Preliminary results of a Port Authority study on replacing its outdated and overcrowded bus terminal are in, and the estimated cost of a new terminal that meets the city’s growing needs is ten times a figure released last year, ringing in at $10 billion. But the plan, which would take up to 15 years to complete, currently lacks funding, and it faces competition for federal, state, and city dollars from Amtrak’s similarly vital cross-Hudson Gateway rail tunnel. Matching the scale of the financial undertaking, the infrastructural and logistical challenges are huge, as a temporary terminal would need to be constructed nearby while the current structure is demolished and a new one built. Variations on the plan call for the sale of development rights on the current site to make way for skyscrapers that could subsidize the terminal.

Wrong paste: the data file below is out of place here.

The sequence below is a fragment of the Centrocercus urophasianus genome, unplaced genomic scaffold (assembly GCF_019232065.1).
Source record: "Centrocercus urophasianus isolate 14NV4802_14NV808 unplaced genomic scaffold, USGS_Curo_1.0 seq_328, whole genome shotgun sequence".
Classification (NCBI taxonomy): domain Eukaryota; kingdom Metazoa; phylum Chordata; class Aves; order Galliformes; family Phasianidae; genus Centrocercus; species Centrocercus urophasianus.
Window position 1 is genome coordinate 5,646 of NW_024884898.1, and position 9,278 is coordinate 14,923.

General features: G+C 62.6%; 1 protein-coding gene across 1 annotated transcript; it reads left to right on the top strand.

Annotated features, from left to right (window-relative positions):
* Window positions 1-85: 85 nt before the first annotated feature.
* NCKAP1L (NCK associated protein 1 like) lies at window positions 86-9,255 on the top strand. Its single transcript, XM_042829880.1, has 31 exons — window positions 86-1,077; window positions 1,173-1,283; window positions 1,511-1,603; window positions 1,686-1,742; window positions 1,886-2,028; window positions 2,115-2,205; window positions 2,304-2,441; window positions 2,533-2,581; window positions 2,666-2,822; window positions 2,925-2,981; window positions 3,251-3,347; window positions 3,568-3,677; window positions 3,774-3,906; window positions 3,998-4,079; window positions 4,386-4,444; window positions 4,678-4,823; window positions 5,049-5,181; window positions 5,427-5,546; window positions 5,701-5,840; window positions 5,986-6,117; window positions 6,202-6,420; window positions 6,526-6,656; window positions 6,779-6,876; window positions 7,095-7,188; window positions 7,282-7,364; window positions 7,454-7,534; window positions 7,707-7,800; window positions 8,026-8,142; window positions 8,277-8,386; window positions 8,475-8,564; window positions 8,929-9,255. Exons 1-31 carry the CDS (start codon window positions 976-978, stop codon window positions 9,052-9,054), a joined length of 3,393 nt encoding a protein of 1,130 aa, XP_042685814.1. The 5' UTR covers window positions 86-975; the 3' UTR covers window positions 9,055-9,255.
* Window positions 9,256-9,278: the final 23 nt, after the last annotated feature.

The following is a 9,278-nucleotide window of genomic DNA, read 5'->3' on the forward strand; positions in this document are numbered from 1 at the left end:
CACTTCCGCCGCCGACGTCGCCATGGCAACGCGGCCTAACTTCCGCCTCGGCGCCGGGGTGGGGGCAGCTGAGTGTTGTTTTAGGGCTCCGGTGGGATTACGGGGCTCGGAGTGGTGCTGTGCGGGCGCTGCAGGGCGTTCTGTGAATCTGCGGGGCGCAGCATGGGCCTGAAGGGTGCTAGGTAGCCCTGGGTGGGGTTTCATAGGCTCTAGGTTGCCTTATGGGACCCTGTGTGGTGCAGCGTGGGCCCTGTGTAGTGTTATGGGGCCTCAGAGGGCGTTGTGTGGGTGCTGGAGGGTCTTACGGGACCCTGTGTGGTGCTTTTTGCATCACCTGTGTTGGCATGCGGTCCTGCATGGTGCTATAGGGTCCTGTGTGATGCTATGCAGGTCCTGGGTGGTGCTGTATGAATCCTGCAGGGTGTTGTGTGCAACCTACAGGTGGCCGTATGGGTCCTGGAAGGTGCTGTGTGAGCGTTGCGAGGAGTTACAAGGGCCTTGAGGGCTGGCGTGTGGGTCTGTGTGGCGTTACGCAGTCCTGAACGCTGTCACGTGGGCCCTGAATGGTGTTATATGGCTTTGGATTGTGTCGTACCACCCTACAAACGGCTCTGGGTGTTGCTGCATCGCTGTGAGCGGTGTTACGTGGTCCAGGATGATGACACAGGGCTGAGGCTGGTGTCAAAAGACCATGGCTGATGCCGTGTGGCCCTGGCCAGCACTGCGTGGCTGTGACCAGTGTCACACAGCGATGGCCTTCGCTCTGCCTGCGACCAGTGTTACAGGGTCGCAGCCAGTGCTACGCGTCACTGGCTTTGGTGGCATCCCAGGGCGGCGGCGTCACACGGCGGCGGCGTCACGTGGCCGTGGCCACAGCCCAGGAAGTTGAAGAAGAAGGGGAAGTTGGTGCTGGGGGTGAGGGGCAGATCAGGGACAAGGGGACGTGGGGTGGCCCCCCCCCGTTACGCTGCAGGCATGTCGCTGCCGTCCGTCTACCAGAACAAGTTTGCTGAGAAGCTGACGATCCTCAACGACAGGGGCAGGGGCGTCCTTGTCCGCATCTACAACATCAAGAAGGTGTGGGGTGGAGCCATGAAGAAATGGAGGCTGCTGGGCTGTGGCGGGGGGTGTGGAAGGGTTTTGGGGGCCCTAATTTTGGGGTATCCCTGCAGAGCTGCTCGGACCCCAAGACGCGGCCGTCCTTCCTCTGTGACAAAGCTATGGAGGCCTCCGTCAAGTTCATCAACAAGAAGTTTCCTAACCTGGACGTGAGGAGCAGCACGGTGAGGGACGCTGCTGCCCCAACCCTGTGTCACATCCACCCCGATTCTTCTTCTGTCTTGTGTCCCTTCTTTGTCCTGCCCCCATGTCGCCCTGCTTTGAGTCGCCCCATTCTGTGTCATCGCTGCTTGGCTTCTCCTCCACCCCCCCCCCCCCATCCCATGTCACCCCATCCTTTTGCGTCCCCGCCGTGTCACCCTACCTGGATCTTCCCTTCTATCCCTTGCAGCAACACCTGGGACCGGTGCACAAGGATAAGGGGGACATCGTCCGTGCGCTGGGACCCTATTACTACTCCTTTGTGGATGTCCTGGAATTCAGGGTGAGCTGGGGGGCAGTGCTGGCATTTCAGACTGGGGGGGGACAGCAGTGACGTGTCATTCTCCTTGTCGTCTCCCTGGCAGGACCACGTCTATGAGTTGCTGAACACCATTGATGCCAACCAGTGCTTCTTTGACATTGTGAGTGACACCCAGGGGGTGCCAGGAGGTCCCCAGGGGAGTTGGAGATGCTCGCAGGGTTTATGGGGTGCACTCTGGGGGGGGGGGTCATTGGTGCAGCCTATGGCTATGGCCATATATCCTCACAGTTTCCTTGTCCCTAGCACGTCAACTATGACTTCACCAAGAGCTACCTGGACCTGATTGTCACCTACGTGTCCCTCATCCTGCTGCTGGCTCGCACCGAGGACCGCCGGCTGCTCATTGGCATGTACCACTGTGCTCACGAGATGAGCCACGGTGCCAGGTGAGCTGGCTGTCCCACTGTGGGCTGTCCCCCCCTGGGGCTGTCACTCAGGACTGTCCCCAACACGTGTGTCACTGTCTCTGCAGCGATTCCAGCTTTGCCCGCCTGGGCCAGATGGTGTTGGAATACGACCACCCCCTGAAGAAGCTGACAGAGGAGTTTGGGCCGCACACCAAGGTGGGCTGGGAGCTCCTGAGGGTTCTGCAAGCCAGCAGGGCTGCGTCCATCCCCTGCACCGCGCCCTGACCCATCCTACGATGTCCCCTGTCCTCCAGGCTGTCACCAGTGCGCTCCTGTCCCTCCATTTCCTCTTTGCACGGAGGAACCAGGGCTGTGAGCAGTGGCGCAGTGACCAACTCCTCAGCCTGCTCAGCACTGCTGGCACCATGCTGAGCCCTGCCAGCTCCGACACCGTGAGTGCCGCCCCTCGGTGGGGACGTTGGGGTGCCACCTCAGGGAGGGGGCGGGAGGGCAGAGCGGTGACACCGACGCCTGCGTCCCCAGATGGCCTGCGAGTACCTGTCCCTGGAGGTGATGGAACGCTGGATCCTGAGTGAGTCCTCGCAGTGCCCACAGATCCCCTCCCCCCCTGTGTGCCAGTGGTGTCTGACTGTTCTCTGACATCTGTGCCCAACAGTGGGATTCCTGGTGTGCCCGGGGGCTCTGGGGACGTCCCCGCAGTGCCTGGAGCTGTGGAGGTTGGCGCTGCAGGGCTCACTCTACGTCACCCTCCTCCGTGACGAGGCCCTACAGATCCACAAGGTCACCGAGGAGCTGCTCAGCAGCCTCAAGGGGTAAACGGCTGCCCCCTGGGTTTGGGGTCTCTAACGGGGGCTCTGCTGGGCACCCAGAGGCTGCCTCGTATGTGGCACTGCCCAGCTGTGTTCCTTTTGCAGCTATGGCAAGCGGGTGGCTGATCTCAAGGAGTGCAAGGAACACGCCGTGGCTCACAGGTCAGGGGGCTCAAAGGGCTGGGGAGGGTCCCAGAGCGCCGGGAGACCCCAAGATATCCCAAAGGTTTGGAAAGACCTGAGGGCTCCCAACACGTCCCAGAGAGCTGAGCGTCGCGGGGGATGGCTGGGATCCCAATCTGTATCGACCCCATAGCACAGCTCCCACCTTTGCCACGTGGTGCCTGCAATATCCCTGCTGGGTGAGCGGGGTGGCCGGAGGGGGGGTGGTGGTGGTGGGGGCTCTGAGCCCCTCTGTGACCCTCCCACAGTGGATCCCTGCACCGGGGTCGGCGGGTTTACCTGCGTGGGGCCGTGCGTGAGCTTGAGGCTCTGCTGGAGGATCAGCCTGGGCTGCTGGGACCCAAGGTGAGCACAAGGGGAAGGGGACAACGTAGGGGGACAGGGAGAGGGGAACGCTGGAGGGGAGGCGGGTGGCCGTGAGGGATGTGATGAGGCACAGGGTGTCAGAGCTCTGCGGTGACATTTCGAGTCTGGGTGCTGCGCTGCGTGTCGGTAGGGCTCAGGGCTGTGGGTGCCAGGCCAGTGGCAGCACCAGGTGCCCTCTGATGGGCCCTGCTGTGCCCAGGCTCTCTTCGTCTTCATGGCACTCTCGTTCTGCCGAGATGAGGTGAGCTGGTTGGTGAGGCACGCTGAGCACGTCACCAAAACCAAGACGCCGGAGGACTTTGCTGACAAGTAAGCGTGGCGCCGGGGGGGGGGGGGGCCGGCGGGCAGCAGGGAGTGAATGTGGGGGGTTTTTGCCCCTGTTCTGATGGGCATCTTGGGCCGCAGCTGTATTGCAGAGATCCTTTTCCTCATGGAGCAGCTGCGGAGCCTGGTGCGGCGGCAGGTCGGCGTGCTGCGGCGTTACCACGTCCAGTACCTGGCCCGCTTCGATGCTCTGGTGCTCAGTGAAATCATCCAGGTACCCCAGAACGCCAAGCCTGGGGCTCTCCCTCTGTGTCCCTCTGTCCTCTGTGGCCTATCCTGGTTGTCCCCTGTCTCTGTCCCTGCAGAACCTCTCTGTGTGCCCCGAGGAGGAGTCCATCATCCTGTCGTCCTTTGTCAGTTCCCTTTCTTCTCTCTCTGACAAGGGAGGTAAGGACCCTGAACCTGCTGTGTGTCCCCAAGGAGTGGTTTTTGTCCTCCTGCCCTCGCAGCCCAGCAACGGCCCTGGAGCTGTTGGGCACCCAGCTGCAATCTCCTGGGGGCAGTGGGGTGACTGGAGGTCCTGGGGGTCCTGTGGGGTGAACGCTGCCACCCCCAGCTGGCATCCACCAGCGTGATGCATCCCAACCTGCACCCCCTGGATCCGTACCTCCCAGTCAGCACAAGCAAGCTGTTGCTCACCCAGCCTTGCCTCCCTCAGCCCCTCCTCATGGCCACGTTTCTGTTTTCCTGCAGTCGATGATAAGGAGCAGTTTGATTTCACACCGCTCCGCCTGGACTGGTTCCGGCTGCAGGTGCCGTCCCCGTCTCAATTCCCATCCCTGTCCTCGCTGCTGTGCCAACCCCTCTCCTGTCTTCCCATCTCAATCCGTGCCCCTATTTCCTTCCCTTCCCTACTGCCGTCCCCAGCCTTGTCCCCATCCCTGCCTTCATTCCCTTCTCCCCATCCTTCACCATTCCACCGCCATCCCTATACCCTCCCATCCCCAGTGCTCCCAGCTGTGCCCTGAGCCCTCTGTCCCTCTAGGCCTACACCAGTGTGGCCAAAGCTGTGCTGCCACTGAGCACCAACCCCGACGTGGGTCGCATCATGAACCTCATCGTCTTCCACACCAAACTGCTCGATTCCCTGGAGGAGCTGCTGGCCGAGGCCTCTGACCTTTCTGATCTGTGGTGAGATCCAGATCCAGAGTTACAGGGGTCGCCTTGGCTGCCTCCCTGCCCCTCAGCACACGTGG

Sounds of Buildings, Sounds of Shots
Last January, we talked with architect Karen Van Lengen about her project Soundscape Architecture, an interpretative website that allows you to listen to the sounds of architecture. Van Lengen has now taken the project to the Museum of the City of New York, where the exhibition Soundscape New York combines the sounds of iconic New York interiors, such as Grand Central Terminal and the Seagram Building lobby, with visual projections. Catch it through June 7th uptown.